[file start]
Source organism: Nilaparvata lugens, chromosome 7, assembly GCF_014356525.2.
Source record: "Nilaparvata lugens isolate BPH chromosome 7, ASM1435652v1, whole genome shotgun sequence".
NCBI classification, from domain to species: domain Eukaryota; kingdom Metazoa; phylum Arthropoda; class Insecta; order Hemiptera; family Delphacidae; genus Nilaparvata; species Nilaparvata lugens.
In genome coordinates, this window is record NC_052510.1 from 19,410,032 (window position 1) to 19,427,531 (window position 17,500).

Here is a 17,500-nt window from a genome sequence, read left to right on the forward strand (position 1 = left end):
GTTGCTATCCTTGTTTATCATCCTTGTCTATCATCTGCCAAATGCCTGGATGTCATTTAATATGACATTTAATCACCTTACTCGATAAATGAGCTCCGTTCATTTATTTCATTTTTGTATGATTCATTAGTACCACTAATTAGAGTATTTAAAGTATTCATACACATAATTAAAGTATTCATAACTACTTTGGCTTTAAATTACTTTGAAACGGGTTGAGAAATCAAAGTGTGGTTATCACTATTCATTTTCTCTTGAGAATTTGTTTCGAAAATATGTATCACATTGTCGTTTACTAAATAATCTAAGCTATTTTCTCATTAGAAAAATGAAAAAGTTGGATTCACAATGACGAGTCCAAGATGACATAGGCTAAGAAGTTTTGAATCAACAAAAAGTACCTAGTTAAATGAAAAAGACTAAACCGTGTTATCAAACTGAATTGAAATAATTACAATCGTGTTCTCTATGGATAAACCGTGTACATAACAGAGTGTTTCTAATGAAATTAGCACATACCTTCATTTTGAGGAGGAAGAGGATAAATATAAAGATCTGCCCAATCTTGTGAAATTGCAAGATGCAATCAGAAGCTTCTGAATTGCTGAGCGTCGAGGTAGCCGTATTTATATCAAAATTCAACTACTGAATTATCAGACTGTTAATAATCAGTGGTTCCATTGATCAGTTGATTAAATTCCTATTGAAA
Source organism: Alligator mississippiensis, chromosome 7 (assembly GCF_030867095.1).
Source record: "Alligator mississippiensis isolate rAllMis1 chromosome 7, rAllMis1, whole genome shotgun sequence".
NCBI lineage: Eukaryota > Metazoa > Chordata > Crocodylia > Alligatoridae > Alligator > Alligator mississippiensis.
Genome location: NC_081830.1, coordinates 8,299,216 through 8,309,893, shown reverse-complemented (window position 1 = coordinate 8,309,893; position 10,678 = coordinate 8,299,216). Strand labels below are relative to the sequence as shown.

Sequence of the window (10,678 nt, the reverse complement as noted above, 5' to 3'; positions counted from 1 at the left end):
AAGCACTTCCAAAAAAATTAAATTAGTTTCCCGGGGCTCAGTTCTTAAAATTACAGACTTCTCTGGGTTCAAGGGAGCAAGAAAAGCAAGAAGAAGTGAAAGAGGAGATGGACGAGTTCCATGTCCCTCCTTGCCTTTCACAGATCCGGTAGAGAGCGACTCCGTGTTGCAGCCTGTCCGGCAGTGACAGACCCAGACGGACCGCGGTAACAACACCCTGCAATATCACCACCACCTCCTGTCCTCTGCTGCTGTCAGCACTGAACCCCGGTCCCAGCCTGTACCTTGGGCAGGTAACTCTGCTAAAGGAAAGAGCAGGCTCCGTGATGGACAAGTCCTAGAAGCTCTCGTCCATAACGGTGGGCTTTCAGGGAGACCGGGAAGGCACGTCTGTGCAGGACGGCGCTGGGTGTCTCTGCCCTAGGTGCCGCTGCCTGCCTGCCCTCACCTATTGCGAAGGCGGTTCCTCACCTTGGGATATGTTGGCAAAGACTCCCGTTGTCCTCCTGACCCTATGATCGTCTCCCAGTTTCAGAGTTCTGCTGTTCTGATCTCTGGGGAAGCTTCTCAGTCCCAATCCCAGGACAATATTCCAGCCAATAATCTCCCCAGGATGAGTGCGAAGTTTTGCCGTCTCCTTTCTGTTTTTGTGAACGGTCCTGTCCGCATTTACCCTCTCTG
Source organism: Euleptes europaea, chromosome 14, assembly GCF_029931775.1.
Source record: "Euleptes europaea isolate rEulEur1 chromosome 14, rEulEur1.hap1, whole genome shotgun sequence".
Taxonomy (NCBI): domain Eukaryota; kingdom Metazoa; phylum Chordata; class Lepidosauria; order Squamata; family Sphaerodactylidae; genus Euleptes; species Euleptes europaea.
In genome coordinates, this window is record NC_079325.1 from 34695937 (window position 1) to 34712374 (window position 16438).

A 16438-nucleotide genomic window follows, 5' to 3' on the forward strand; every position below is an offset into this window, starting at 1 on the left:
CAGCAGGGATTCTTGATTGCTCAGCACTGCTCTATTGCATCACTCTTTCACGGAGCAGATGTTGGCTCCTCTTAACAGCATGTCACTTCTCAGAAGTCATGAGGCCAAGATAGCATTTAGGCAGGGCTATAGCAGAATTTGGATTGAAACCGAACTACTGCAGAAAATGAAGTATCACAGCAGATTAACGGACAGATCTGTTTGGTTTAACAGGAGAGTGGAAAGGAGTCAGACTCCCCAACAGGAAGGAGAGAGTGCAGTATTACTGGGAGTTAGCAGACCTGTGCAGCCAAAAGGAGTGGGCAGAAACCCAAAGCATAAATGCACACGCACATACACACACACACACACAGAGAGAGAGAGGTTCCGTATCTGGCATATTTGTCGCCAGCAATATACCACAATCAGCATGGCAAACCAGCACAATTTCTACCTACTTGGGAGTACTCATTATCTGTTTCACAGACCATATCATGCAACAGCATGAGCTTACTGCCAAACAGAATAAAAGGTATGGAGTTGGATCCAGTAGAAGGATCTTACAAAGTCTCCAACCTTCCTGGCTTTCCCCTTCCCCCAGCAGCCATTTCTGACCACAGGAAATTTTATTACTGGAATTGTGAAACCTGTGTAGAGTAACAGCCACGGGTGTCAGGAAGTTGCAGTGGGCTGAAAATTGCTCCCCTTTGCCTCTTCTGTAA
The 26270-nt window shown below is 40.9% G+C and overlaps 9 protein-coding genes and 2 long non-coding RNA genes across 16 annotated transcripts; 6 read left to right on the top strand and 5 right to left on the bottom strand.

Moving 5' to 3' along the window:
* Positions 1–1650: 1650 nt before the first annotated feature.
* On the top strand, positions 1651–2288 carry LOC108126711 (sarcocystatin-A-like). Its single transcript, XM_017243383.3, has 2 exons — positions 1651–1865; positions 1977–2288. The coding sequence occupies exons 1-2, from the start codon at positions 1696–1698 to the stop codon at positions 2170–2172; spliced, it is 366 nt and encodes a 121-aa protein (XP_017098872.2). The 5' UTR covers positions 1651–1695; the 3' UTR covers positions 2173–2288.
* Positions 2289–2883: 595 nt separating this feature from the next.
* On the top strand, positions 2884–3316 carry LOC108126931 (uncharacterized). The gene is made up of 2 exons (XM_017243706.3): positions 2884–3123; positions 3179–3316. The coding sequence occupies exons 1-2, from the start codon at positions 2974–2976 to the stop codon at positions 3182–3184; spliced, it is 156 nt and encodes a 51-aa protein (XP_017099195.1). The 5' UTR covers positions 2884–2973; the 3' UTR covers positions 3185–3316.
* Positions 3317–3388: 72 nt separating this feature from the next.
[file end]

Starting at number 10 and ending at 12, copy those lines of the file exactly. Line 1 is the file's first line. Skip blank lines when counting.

Genome location: NC_081830.1, coordinates 8,299,216 through 8,309,893, shown reverse-complemented (window position 1 = coordinate 8,309,893; position 10,678 = coordinate 8,299,216). Strand labels below are relative to the sequence as shown.

Sequence of the window (10,678 nt, the reverse complement as noted above, 5' to 3'; positions counted from 1 at the left end):
AAGCACTTCCAAAAAAATTAAATTAGTTTCCCGGGGCTCAGTTCTTAAAATTACAGACTTCTCTGGGTTCAAGGGAGCAAGAAAAGCAAGAAGAAGTGAAAGAGGAGATGGACGAGTTCCATGTCCCTCCTTGCCTTTCACAGATCCGGTAGAGAGCGACTCCGTGTTGCAGCCTGTCCGGCAGTGACAGACCCAGACGGACCGCGGTAACAACACCCTGCAATATCACCACCACCTCCTGTCCTCTGCTGCTGTCAGCACTGAACCCCGGTCCCAGCCTGTACCTTGGGCAGGTAACTCTGCTAAAGGAAAGAGCAGGCTCCGTGATGGACAAGTCCTAGAAGCTCTCGTCCATAACGGTGGGCTTTCAGGGAGACCGGGAAGGCACGTCTGTGCAGGACGGCGCTGGGTGTCTCTGCCCTAGGTGCCGCTGCCTGCCTGCCCTCACCTATTGCGAAGGCGGTTCCTCACCTTGGGATATGTTGGCAAAGACTCCCGTTGTCCTCCTGACCCTATGATCGTCTCCCAGTTTCAGAGTTCTGCTGTTCTGATCTCTGGGGAAGCTTCTCAGTCCCAATCCCAGGACAATATTCCAGCCAATAATCTCCCCAGGATGAGTGCGAAGTTTTGCCGTCTCCTTTCTGTTTTTGTGAACGGTCCTGTCCGCATTTACCCTCTCTG